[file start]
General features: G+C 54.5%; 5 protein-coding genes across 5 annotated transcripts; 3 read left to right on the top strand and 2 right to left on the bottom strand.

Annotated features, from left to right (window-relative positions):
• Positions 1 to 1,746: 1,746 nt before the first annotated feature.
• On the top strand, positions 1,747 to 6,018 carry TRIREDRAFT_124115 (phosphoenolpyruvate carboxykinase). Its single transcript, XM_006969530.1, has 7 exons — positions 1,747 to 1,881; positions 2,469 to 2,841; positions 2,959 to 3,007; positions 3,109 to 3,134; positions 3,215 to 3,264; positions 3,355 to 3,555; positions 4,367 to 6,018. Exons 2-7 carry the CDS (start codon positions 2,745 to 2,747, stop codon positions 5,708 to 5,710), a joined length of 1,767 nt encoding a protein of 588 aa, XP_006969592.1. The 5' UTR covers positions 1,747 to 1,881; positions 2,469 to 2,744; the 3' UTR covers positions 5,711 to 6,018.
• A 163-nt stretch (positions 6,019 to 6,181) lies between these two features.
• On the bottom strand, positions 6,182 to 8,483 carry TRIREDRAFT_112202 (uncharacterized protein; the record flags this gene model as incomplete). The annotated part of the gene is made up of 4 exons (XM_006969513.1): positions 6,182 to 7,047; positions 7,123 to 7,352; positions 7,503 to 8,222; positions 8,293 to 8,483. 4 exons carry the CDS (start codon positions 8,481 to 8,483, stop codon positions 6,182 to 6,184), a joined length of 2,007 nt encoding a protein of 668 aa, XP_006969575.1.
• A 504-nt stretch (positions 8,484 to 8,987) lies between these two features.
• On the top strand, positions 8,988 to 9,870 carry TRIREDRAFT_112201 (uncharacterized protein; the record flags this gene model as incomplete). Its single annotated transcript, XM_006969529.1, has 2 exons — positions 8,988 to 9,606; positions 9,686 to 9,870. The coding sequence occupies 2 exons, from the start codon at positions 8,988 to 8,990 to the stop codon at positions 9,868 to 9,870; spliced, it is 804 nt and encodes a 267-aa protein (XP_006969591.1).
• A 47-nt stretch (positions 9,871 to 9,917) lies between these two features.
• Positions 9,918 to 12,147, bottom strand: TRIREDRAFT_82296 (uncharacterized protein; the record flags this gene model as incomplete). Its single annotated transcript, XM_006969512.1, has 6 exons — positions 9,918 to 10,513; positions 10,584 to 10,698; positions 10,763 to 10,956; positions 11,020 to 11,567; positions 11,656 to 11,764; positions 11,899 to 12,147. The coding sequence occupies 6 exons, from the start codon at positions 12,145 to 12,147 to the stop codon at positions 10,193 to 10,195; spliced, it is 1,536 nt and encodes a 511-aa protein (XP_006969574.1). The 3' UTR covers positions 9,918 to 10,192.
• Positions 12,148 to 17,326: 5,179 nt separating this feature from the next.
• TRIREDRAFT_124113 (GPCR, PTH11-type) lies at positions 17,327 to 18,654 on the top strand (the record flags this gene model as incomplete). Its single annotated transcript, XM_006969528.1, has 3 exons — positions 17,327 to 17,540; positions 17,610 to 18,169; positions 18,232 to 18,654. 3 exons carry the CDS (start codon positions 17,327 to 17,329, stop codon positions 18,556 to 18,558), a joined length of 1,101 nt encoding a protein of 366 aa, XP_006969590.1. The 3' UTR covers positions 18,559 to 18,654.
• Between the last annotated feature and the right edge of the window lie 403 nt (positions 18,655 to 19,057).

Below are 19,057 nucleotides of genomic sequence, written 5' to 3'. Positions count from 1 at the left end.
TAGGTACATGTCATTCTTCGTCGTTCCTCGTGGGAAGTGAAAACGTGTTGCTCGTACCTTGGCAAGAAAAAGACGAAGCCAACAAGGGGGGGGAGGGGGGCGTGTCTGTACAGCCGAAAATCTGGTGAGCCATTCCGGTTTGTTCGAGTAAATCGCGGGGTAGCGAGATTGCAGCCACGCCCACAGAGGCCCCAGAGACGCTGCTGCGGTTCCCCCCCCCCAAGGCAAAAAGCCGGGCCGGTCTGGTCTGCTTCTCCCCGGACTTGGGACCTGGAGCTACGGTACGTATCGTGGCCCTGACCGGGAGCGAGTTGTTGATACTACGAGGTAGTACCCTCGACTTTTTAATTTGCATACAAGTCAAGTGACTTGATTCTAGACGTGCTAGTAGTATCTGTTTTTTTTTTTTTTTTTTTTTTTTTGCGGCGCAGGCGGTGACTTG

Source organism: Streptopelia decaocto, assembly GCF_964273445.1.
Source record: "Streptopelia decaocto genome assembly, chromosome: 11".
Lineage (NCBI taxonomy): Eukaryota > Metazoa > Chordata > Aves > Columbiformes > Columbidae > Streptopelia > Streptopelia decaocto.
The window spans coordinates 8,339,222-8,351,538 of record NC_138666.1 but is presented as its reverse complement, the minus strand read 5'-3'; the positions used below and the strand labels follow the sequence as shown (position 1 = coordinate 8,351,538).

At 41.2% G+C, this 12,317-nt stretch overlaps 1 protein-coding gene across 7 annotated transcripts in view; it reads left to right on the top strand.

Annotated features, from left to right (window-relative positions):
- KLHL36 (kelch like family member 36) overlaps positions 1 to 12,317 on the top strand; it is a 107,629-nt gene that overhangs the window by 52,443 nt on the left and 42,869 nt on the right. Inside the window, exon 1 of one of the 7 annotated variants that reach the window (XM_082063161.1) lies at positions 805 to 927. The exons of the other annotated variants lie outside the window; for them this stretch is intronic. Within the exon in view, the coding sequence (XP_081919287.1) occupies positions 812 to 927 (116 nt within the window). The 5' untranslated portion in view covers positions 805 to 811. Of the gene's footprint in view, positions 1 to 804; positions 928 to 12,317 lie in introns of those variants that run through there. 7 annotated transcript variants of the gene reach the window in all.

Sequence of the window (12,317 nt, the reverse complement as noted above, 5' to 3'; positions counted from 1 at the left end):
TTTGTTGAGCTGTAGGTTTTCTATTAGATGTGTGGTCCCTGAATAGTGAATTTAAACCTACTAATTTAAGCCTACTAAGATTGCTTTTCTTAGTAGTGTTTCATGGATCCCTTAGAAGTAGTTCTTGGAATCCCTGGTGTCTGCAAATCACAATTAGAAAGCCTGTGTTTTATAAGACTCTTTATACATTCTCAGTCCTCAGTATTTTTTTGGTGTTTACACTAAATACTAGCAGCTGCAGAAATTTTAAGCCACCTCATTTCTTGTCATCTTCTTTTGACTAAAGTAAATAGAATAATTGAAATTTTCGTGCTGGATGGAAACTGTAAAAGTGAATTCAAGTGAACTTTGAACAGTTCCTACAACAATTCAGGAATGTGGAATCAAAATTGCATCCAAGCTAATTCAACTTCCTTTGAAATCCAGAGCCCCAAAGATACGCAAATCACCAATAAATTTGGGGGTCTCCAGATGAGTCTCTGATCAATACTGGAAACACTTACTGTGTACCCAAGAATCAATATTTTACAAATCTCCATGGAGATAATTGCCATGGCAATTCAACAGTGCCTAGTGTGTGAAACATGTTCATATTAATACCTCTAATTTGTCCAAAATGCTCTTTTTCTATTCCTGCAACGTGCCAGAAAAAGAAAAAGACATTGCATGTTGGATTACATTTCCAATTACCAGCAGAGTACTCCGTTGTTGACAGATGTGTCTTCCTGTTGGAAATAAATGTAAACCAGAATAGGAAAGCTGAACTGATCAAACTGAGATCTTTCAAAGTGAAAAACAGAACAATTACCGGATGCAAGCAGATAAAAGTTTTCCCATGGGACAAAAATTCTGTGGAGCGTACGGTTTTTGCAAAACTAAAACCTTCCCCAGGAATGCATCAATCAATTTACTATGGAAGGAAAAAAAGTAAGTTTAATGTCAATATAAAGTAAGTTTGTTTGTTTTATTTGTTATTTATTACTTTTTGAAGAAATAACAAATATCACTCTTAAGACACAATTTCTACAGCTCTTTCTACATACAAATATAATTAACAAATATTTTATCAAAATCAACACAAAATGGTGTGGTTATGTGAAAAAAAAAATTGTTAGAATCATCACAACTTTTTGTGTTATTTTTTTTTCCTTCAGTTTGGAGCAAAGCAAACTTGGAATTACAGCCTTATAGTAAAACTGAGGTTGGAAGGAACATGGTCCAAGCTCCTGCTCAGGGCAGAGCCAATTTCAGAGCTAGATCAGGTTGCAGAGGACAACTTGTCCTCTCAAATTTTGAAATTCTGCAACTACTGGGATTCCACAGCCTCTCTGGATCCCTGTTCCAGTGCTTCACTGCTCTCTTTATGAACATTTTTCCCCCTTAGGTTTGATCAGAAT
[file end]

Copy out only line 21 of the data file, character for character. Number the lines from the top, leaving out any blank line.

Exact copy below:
Annotated features, from left to right (window-relative positions):